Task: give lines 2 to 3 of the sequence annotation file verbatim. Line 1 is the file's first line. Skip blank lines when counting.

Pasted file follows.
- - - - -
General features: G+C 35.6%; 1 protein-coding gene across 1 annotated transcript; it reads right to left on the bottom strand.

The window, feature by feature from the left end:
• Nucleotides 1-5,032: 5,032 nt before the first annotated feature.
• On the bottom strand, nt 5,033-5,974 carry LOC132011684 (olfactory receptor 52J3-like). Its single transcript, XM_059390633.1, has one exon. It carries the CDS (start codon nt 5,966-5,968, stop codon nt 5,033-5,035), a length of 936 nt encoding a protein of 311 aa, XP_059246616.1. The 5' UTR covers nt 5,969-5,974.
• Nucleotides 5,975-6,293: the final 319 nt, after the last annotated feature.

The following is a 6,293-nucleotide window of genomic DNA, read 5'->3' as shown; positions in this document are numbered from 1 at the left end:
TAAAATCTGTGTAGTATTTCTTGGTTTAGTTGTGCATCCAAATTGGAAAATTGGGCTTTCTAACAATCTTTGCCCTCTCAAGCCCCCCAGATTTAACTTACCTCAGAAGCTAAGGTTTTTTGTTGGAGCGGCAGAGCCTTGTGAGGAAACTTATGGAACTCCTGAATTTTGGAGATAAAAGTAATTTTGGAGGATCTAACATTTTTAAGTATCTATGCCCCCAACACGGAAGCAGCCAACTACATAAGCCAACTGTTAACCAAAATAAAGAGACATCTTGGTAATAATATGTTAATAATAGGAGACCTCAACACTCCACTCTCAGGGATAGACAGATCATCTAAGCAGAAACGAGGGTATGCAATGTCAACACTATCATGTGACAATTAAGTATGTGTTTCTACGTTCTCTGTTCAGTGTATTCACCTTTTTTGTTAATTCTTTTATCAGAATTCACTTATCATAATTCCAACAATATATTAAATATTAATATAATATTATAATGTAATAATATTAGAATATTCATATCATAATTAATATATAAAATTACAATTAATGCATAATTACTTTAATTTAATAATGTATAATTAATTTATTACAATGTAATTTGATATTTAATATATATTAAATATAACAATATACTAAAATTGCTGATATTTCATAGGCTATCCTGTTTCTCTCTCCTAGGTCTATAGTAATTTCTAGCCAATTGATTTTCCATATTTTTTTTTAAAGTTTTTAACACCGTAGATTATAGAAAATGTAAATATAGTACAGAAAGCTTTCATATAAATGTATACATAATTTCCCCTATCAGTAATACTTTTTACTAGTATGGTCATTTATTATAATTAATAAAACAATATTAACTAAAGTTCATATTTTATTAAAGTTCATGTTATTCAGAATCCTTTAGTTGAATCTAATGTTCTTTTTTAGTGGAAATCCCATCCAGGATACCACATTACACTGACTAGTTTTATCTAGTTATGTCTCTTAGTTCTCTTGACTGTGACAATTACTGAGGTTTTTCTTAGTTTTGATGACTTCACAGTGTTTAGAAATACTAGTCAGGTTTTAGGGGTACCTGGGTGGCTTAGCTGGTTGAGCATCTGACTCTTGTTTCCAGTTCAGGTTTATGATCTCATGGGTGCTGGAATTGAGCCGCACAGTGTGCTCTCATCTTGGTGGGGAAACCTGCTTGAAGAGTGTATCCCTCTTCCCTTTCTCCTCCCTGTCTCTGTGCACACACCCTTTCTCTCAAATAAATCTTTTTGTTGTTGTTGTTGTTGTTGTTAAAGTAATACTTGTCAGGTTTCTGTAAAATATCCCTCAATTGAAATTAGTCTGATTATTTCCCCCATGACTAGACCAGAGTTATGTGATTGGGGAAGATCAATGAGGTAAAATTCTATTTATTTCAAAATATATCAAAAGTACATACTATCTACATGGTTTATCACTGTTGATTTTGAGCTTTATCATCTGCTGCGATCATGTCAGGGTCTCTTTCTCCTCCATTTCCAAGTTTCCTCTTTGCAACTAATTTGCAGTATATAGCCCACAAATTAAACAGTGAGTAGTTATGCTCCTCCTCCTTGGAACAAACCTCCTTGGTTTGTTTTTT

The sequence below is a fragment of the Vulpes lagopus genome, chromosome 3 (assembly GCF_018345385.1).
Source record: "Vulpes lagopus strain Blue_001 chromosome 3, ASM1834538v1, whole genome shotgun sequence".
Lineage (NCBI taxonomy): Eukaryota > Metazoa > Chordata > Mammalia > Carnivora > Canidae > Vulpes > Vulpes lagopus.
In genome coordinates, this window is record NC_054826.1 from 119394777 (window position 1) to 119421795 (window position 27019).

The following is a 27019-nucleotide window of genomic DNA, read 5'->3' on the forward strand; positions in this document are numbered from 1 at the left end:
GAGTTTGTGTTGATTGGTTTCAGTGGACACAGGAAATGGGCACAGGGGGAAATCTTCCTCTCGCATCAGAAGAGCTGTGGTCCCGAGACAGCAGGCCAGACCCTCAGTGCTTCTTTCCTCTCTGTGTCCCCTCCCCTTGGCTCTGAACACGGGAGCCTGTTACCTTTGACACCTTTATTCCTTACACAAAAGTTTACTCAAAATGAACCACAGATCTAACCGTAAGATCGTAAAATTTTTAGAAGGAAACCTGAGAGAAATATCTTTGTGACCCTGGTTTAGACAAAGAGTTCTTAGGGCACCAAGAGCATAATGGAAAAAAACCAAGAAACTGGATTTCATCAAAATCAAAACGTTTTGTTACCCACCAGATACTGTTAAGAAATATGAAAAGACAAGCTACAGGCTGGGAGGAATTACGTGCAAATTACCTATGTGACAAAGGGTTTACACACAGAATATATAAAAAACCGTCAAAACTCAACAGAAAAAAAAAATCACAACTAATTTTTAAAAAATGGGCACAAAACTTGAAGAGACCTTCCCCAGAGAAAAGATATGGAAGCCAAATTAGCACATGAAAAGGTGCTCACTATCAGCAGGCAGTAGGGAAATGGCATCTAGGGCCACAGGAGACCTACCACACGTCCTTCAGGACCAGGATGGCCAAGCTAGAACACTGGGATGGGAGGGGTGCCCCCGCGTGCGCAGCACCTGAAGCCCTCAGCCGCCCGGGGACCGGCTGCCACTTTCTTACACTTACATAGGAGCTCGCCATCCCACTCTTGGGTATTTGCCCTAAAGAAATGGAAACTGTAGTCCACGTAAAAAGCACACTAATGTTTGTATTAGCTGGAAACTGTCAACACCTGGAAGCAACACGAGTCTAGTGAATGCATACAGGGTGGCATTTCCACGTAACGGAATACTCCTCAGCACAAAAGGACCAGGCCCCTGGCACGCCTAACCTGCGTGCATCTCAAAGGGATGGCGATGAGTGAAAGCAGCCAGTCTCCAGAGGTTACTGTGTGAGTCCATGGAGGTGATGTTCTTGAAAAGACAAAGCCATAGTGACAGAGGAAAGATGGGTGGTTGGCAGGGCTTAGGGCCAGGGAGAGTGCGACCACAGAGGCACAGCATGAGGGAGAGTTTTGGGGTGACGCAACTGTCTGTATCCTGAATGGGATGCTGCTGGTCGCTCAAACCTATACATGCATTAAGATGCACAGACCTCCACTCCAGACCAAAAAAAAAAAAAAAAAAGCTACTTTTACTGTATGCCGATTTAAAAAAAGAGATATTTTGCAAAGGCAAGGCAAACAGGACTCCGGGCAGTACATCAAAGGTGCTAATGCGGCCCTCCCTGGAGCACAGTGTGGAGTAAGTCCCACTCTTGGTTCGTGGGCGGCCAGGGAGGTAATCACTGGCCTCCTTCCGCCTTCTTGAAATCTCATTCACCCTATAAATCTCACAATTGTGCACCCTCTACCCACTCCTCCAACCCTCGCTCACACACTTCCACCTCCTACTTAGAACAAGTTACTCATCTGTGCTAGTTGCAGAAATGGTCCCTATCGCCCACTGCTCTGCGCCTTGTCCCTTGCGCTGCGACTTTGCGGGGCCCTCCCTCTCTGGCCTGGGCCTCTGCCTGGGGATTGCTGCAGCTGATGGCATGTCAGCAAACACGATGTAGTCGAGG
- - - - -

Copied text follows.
The window, feature by feature from the left end:
• Nucleotides 1-5,032: 5,032 nt before the first annotated feature.